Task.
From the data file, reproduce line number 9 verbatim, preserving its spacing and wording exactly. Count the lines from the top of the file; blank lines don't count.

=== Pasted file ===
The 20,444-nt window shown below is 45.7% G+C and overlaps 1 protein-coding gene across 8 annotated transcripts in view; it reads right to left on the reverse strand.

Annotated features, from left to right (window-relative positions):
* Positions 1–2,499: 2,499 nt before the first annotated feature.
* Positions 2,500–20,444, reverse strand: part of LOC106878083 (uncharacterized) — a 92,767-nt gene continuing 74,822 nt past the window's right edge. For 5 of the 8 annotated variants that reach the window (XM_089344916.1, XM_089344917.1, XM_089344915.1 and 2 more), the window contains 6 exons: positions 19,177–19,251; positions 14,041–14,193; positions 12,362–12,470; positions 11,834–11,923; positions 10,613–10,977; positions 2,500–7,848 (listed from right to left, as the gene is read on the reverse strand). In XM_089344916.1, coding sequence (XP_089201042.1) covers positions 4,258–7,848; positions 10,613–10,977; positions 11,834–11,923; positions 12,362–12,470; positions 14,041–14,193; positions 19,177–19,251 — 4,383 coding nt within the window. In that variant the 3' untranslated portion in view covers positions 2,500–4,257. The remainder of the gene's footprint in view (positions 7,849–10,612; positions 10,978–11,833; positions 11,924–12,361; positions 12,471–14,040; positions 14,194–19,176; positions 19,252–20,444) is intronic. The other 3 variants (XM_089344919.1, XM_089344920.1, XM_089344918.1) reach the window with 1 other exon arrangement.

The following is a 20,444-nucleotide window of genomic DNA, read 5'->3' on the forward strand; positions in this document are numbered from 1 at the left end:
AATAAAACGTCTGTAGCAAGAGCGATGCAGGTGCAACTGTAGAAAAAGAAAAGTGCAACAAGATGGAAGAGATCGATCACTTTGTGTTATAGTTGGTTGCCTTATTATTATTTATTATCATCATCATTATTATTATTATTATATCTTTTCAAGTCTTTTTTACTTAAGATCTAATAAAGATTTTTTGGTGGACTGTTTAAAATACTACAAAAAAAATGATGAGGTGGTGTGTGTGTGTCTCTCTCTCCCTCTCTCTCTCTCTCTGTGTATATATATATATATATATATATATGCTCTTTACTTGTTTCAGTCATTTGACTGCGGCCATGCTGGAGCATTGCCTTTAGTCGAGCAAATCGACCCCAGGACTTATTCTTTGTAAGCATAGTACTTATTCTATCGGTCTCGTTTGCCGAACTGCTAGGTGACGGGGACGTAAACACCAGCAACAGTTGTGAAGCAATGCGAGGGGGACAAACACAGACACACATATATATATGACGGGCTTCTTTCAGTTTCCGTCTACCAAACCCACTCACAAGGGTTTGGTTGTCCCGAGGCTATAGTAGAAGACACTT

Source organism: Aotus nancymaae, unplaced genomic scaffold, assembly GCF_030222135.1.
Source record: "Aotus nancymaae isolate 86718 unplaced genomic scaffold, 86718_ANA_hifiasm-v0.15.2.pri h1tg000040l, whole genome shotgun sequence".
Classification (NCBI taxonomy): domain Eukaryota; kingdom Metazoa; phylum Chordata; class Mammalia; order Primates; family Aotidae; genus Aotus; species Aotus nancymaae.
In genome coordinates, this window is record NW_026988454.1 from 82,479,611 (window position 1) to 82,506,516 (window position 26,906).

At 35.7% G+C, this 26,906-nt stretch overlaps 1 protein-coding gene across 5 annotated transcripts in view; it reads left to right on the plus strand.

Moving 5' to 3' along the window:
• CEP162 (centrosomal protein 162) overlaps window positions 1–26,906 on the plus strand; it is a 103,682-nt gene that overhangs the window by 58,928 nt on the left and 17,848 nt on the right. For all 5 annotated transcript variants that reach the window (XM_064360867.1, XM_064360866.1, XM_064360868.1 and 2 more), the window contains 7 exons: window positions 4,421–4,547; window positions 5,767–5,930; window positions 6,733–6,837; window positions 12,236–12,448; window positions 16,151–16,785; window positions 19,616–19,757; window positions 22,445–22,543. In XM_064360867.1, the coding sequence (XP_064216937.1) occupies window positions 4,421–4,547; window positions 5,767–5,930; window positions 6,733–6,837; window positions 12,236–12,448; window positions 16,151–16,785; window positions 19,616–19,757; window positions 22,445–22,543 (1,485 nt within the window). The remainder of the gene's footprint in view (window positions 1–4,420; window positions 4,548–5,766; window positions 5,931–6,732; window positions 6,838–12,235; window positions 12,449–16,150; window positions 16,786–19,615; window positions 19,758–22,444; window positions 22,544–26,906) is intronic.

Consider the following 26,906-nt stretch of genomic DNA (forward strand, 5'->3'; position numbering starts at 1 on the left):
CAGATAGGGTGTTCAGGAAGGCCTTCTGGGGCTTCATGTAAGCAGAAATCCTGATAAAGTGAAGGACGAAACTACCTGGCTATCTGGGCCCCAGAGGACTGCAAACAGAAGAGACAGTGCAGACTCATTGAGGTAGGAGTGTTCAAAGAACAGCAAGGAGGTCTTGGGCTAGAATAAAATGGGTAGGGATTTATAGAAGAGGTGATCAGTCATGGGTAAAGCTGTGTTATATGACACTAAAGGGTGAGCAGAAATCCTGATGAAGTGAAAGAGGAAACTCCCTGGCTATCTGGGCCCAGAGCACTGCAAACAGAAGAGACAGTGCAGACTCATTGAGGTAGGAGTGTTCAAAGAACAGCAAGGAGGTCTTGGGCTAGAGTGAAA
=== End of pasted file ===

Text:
Classification (NCBI taxonomy): domain Eukaryota; kingdom Metazoa; phylum Chordata; class Mammalia; order Primates; family Aotidae; genus Aotus; species Aotus nancymaae.